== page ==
Editor's note: This is one in a series of six pieces that shows how professional sports owners in America contribute to political campaigns, why they spend millions in the space and what that financial power means as athletes across sports continue to embrace activism of their own.
THE LOS ANGELES DODGERS faced a decision. They had just paid one of baseball's highest-profile stars, Mookie Betts, $365 million. And now their star, after expressing hesitancy in 2016 to kneel during the national anthem because of his father's military service in Vietnam, had changed his position.
"I wasn't educated," Betts said in July about why his stance changed. "That's my fault. I need to be educated on the situation. I know my dad served, and I'll never disrespect the flag, but there's also gotta be change in the world, and kneeling has nothing to do with those who served our country."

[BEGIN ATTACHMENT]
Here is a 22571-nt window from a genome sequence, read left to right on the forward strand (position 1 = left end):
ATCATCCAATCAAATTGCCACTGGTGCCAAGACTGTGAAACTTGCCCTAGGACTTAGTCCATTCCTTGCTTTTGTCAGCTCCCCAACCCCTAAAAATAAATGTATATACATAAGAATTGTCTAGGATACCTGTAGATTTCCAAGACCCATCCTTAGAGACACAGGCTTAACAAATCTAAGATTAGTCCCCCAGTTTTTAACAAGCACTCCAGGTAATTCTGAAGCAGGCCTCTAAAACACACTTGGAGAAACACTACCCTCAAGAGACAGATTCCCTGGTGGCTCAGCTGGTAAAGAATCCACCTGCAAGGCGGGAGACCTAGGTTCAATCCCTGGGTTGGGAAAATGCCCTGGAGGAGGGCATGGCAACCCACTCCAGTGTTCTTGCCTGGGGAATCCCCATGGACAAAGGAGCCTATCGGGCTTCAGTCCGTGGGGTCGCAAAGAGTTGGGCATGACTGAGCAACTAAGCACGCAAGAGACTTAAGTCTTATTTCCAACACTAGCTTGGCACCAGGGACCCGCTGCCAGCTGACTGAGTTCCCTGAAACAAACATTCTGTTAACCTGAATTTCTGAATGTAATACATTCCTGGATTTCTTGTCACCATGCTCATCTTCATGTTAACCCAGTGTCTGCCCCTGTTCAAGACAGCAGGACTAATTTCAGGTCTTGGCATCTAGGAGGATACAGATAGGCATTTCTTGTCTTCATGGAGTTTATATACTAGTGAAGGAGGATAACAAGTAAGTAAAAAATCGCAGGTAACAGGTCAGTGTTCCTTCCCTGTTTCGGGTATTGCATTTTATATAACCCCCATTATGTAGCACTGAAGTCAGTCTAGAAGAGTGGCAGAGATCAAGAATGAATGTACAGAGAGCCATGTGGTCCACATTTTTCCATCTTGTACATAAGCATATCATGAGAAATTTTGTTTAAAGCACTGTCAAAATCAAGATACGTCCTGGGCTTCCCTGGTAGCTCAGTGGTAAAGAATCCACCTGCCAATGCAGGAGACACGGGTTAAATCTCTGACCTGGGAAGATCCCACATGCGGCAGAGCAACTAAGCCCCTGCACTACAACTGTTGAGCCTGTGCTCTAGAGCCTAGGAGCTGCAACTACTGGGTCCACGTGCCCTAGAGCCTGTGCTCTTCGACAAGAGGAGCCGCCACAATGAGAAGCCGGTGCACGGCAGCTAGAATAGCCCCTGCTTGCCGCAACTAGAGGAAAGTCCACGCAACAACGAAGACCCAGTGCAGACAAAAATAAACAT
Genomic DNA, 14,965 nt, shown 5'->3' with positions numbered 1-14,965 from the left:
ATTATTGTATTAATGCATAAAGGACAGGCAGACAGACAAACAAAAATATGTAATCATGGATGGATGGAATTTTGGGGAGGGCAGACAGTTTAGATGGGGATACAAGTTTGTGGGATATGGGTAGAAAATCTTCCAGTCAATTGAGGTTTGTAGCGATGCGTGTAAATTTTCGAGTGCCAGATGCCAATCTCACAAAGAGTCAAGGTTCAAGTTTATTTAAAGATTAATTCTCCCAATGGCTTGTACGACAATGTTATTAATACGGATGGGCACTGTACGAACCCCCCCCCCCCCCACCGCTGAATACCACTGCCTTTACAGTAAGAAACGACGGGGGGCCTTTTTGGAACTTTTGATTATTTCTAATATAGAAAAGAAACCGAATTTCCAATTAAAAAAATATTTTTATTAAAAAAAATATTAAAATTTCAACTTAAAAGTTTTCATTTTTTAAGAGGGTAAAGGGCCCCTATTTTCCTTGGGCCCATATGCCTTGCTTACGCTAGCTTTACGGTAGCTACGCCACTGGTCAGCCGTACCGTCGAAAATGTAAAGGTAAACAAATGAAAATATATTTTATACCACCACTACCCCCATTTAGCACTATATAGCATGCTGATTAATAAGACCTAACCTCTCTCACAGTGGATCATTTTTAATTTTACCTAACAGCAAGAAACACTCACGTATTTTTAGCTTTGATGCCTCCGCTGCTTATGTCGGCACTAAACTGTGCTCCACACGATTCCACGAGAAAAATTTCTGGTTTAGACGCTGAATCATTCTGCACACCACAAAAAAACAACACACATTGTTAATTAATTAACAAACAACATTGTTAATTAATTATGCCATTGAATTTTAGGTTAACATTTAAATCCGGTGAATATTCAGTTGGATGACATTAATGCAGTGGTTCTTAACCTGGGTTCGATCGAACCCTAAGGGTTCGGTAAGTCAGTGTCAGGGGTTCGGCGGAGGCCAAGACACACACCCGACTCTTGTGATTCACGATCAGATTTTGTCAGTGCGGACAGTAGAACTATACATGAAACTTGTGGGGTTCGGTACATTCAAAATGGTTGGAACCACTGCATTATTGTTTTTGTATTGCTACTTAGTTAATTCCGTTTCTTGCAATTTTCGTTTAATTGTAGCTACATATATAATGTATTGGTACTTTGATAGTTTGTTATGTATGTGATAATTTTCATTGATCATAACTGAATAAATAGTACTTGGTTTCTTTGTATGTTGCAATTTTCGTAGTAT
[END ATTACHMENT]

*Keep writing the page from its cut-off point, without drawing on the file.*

How would the team respond?
The organization backed him publicly -- a purposeful move into politics that historically hasn't been a choice that sports franchises have been all that comfortable making. Image, the saying goes, is everything, and businesses have long been concerned about alienating customers. Yet the Dodgers' move, like so many similar efforts seen in 2020 from throughout the sports industry, would seem to indicate a significant philosophical change that emanates right from the top of these organizations.
Not so much, at least by one measure: Campaign donations by owners to politicians and parties can be at odds with the public statements and actions of the teams they own. According to an ESPN study of publicly accessible Federal Election Commission donation records, owners of American pro sports teams have tended to support Republican politicians over their Democratic counterparts since 2015.